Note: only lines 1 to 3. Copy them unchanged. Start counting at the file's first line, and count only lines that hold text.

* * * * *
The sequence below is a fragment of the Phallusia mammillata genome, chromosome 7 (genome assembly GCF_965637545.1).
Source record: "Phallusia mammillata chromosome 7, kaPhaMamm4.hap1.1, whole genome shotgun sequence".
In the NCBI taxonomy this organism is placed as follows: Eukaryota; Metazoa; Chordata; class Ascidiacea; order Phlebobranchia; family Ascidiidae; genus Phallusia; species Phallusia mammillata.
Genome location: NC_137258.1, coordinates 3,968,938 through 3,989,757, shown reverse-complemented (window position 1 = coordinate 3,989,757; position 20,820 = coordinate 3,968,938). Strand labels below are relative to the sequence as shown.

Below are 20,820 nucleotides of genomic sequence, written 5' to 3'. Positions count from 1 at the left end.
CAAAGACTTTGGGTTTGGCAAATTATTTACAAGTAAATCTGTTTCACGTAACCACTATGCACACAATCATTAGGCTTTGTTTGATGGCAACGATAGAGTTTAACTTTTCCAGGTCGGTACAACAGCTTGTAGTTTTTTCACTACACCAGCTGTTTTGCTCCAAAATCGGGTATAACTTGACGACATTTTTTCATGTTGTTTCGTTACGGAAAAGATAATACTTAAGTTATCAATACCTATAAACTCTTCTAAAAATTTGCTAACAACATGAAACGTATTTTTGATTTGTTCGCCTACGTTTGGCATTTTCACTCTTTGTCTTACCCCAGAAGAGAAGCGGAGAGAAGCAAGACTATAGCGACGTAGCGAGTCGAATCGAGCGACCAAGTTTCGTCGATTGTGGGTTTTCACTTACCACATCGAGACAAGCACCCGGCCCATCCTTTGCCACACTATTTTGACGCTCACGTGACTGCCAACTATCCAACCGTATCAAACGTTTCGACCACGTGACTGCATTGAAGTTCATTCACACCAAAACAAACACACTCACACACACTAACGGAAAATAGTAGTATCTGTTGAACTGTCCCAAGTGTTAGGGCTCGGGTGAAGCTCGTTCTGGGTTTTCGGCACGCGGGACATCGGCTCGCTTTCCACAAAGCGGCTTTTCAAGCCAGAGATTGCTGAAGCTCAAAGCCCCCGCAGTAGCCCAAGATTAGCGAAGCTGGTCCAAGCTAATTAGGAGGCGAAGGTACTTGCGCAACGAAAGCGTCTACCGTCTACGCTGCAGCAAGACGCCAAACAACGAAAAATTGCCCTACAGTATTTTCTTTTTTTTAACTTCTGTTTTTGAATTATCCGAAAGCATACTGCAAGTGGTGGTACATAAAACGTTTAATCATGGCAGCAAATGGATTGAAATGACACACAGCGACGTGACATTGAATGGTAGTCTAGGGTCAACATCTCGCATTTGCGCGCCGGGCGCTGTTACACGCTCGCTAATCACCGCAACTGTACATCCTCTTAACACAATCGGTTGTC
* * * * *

The sequence below is a fragment of the Phallusia mammillata genome, chromosome 7 (genome assembly GCF_965637545.1).
Source record: "Phallusia mammillata chromosome 7, kaPhaMamm4.hap1.1, whole genome shotgun sequence".
In the NCBI taxonomy this organism is placed as follows: Eukaryota; Metazoa; Chordata; class Ascidiacea; order Phlebobranchia; family Ascidiidae; genus Phallusia; species Phallusia mammillata.